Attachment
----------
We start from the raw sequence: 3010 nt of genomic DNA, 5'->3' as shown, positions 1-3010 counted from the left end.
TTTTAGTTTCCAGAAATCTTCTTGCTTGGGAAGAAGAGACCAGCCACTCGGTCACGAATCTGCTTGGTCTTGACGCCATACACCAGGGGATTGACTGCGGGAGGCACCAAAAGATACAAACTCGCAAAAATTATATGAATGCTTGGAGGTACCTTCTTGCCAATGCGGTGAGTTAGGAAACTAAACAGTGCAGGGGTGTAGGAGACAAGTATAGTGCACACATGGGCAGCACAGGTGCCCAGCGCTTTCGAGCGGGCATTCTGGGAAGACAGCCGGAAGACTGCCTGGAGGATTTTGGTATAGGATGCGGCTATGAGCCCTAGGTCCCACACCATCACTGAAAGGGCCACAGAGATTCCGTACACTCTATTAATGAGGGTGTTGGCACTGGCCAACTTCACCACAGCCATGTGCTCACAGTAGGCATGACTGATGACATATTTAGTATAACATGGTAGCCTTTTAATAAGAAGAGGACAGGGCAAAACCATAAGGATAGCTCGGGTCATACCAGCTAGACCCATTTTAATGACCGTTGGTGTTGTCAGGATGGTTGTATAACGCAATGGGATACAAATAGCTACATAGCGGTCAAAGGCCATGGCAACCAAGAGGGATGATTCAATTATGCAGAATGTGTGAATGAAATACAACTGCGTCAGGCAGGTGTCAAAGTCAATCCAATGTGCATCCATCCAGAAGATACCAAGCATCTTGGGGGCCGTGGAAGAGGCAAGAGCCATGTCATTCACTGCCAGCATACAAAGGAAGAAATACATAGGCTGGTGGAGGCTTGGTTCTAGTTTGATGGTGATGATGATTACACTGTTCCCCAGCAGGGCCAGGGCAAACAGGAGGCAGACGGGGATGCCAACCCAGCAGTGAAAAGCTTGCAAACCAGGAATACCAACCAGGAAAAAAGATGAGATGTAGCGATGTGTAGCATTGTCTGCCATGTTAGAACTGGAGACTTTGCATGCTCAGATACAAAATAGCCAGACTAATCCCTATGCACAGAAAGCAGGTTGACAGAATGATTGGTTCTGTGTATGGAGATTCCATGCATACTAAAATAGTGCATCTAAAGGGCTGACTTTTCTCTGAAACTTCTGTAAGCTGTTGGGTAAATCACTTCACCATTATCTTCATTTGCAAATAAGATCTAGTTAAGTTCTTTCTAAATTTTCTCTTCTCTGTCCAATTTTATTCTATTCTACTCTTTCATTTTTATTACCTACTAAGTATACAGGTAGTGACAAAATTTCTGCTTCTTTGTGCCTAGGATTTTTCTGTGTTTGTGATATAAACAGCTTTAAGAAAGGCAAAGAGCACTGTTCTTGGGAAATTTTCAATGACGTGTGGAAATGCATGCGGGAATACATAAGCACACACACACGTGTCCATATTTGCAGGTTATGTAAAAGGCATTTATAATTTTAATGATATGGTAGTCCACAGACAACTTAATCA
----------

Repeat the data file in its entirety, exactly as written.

We start from the raw sequence: 3010 nt of genomic DNA, 5'->3' as shown, positions 1-3010 counted from the left end.
TTTTAGTTTCCAGAAATCTTCTTGCTTGGGAAGAAGAGACCAGCCACTCGGTCACGAATCTGCTTGGTCTTGACGCCATACACCAGGGGATTGACTGCGGGAGGCACCAAAAGATACAAACTCGCAAAAATTATATGAATGCTTGGAGGTACCTTCTTGCCAATGCGGTGAGTTAGGAAACTAAACAGTGCAGGGGTGTAGGAGACAAGTATAGTGCACACATGGGCAGCACAGGTGCCCAGCGCTTTCGAGCGGGCATTCTGGGAAGACAGCCGGAAGACTGCCTGGAGGATTTTGGTATAGGATGCGGCTATGAGCCCTAGGTCCCACACCATCACTGAAAGGGCCACAGAGATTCCGTACACTCTATTAATGAGGGTGTTGGCACTGGCCAACTTCACCACAGCCATGTGCTCACAGTAGGCATGACTGATGACATATTTAGTATAACATGGTAGCCTTTTAATAAGAAGAGGACAGGGCAAAACCATAAGGATAGCTCGGGTCATACCAGCTAGACCCATTTTAATGACCGTTGGTGTTGTCAGGATGGTTGTATAACGCAATGGGATACAAATAGCTACATAGCGGTCAAAGGCCATGGCAACCAAGAGGGATGATTCAATTATGCAGAATGTGTGAATGAAATACAACTGCGTCAGGCAGGTGTCAAAGTCAATCCAATGTGCATCCATCCAGAAGATACCAAGCATCTTGGGGGCCGTGGAAGAGGCAAGAGCCATGTCATTCACTGCCAGCATACAAAGGAAGAAATACATAGGCTGGTGGAGGCTTGGTTCTAGTTTGATGGTGATGATGATTACACTGTTCCCCAGCAGGGCCAGGGCAAACAGGAGGCAGACGGGGATGCCAACCCAGCAGTGAAAAGCTTGCAAACCAGGAATACCAACCAGGAAAAAAGATGAGATGTAGCGATGTGTAGCATTGTCTGCCATGTTAGAACTGGAGACTTTGCATGCTCAGATACAAAATAGCCAGACTAATCCCTATGCACAGAAAGCAGGTTGACAGAATGATTGGTTCTGTGTATGGAGATTCCATGCATACTAAAATAGTGCATCTAAAGGGCTGACTTTTCTCTGAAACTTCTGTAAGCTGTTGGGTAAATCACTTCACCATTATCTTCATTTGCAAATAAGATCTAGTTAAGTTCTTTCTAAATTTTCTCTTCTCTGTCCAATTTTATTCTATTCTACTCTTTCATTTTTATTACCTACTAAGTATACAGGTAGTGACAAAATTTCTGCTTCTTTGTGCCTAGGATTTTTCTGTGTTTGTGATATAAACAGCTTTAAGAAAGGCAAAGAGCACTGTTCTTGGGAAATTTTCAATGACGTGTGGAAATGCATGCGGGAATACATAAGCACACACACACGTGTCCATATTTGCAGGTTATGTAAAAGGCATTTATAATTTTAATGATATGGTAGTCCACAGACAACTTAATCA